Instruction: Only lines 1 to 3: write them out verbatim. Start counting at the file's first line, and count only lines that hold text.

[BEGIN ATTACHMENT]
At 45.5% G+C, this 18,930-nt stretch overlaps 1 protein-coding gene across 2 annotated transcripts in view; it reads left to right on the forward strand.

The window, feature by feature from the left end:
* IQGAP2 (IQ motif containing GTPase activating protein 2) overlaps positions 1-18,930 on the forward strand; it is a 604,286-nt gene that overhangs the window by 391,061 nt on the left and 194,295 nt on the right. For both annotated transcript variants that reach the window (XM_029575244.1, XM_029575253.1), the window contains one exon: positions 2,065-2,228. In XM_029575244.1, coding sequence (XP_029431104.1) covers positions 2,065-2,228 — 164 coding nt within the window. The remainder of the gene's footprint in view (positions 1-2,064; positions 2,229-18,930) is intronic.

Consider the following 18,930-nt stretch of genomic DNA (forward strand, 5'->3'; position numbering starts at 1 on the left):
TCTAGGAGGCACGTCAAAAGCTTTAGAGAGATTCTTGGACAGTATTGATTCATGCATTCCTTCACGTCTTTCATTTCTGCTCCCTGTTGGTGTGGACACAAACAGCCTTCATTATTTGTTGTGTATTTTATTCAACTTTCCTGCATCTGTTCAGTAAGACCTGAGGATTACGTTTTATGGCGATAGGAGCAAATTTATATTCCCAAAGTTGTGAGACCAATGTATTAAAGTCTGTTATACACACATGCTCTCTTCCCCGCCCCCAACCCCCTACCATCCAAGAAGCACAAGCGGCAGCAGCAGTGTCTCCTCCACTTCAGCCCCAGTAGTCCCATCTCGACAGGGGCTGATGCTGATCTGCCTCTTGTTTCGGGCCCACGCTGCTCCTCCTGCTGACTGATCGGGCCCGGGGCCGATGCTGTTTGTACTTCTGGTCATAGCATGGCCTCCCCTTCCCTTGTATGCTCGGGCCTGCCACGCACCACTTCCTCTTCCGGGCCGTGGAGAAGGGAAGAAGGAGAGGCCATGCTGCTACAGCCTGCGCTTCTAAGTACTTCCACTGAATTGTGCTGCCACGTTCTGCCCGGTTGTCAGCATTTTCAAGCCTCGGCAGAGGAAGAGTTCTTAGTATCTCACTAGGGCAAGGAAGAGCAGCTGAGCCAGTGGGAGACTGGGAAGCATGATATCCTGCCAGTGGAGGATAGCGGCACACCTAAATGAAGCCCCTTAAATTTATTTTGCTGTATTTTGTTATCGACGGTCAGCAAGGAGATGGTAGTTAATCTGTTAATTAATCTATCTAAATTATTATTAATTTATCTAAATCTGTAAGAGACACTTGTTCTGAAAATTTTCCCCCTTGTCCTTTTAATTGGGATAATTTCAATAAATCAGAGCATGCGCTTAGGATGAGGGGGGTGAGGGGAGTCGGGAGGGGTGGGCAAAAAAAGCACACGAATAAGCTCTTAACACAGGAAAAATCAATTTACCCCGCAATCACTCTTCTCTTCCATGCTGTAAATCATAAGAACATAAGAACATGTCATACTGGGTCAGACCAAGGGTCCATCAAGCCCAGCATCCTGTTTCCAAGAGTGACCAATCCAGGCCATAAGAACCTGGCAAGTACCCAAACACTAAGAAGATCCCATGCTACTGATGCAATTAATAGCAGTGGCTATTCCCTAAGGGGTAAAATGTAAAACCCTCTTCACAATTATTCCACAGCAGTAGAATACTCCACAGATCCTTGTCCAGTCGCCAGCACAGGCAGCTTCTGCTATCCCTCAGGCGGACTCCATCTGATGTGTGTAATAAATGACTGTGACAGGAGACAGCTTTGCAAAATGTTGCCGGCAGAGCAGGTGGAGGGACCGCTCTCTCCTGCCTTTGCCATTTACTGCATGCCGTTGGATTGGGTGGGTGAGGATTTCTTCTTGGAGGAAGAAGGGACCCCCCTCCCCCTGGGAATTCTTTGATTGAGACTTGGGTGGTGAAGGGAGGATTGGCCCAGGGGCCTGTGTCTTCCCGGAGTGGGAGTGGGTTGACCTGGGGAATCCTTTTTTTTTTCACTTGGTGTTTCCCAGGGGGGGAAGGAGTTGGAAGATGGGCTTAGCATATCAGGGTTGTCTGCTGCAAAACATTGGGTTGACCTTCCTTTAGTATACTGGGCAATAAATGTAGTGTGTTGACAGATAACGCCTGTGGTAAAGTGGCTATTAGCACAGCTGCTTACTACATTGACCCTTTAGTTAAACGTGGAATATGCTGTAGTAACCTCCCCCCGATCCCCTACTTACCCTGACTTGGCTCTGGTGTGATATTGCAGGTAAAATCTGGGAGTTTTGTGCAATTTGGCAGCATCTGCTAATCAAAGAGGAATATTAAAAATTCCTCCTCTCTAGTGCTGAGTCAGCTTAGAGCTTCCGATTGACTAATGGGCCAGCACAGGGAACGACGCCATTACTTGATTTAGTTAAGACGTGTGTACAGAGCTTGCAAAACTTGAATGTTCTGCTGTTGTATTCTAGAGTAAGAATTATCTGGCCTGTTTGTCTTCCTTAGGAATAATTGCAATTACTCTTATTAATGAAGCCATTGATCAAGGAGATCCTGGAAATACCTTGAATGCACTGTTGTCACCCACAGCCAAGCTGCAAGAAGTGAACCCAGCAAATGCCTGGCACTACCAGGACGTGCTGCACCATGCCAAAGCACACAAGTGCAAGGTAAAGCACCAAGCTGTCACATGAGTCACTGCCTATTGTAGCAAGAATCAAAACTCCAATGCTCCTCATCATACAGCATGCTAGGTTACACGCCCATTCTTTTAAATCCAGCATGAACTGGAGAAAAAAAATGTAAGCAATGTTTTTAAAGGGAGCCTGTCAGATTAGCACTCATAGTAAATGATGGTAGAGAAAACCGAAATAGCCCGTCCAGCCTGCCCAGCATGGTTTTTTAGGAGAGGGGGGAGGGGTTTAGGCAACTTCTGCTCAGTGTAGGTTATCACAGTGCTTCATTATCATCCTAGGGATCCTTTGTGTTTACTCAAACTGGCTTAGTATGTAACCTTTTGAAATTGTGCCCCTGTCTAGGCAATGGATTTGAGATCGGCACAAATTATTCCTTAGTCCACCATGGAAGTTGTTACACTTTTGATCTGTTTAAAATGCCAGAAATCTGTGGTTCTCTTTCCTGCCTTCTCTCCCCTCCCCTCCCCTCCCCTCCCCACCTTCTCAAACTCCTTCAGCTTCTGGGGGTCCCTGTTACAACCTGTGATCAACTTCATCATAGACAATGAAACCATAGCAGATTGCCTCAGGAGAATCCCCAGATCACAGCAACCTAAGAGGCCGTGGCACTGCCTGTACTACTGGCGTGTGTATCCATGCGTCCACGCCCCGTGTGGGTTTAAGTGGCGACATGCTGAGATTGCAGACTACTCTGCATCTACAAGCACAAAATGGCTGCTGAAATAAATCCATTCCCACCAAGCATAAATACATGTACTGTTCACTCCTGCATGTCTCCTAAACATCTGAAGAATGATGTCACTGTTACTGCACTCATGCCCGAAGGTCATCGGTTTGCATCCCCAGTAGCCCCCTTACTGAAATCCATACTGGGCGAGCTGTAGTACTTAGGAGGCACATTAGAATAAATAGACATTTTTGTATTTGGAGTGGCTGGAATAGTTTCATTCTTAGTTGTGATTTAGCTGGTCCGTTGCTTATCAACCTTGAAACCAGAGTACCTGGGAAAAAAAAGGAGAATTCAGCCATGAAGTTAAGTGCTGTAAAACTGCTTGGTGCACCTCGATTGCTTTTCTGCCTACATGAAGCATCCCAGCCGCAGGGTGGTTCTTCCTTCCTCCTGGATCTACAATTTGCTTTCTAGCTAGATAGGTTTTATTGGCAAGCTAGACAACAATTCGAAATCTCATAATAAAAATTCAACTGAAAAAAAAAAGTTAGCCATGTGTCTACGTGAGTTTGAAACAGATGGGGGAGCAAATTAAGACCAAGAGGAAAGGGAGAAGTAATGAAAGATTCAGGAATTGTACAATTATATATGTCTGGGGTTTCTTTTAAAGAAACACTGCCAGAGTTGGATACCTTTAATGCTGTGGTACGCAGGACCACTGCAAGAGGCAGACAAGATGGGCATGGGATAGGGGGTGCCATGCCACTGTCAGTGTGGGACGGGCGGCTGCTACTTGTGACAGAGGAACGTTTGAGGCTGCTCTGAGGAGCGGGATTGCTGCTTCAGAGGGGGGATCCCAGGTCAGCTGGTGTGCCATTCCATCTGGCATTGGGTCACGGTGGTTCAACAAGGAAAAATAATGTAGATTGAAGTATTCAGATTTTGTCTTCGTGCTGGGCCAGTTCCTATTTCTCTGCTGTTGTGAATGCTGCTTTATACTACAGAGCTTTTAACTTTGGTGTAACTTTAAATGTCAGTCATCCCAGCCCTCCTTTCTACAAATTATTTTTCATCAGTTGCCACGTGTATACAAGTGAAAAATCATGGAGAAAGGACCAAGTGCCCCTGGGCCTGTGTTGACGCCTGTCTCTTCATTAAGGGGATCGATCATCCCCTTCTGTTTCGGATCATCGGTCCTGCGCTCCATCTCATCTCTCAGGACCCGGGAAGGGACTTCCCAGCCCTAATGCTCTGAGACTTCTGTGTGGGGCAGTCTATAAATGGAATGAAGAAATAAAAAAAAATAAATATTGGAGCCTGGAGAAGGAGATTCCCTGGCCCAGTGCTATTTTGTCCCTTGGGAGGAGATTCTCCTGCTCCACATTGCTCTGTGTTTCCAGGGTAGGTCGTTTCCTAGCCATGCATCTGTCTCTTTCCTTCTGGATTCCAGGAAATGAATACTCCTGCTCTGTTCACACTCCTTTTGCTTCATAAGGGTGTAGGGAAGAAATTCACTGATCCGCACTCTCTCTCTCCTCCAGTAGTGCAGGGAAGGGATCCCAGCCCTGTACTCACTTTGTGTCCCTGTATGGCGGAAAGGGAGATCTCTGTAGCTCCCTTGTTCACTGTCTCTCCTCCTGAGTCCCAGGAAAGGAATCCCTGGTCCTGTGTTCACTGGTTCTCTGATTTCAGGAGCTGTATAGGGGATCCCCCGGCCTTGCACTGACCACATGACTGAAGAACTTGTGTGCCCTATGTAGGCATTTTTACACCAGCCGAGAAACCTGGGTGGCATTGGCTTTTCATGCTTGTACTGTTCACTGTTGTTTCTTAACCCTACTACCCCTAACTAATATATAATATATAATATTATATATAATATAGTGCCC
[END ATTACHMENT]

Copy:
At 45.5% G+C, this 18,930-nt stretch overlaps 1 protein-coding gene across 2 annotated transcripts in view; it reads left to right on the forward strand.

The window, feature by feature from the left end:
* IQGAP2 (IQ motif containing GTPase activating protein 2) overlaps positions 1-18,930 on the forward strand; it is a 604,286-nt gene that overhangs the window by 391,061 nt on the left and 194,295 nt on the right. For both annotated transcript variants that reach the window (XM_029575244.1, XM_029575253.1), the window contains one exon: positions 2,065-2,228. In XM_029575244.1, coding sequence (XP_029431104.1) covers positions 2,065-2,228 — 164 coding nt within the window. The remainder of the gene's footprint in view (positions 1-2,064; positions 2,229-18,930) is intronic.